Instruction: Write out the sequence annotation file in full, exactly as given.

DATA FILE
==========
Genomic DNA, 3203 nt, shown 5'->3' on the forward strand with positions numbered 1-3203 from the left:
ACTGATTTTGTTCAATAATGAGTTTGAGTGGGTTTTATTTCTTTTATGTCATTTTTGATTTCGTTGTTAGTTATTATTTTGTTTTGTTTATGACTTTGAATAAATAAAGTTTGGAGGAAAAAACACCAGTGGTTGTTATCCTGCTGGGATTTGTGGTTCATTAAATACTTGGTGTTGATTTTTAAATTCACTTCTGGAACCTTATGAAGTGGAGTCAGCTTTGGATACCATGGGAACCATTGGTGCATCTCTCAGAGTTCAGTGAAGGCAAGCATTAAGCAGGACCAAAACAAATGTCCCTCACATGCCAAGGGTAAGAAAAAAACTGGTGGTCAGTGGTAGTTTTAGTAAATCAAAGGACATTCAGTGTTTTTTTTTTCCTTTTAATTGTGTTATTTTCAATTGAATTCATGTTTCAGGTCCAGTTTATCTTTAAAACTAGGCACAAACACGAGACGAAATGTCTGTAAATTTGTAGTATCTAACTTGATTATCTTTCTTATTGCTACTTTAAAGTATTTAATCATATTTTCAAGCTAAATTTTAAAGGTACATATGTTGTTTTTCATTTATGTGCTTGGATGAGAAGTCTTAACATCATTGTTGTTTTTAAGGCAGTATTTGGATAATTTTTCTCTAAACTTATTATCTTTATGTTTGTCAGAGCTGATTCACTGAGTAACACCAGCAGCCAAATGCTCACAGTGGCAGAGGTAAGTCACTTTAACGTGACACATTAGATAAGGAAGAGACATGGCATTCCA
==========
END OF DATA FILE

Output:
Genomic DNA, 3203 nt, shown 5'->3' on the forward strand with positions numbered 1-3203 from the left:
ACTGATTTTGTTCAATAATGAGTTTGAGTGGGTTTTATTTCTTTTATGTCATTTTTGATTTCGTTGTTAGTTATTATTTTGTTTTGTTTATGACTTTGAATAAATAAAGTTTGGAGGAAAAAACACCAGTGGTTGTTATCCTGCTGGGATTTGTGGTTCATTAAATACTTGGTGTTGATTTTTAAATTCACTTCTGGAACCTTATGAAGTGGAGTCAGCTTTGGATACCATGGGAACCATTGGTGCATCTCTCAGAGTTCAGTGAAGGCAAGCATTAAGCAGGACCAAAACAAATGTCCCTCACATGCCAAGGGTAAGAAAAAAACTGGTGGTCAGTGGTAGTTTTAGTAAATCAAAGGACATTCAGTGTTTTTTTTTTCCTTTTAATTGTGTTATTTTCAATTGAATTCATGTTTCAGGTCCAGTTTATCTTTAAAACTAGGCACAAACACGAGACGAAATGTCTGTAAATTTGTAGTATCTAACTTGATTATCTTTCTTATTGCTACTTTAAAGTATTTAATCATATTTTCAAGCTAAATTTTAAAGGTACATATGTTGTTTTTCATTTATGTGCTTGGATGAGAAGTCTTAACATCATTGTTGTTTTTAAGGCAGTATTTGGATAATTTTTCTCTAAACTTATTATCTTTATGTTTGTCAGAGCTGATTCACTGAGTAACACCAGCAGCCAAATGCTCACAGTGGCAGAGGTAAGTCACTTTAACGTGACACATTAGATAAGGAAGAGACATGGCATTCCA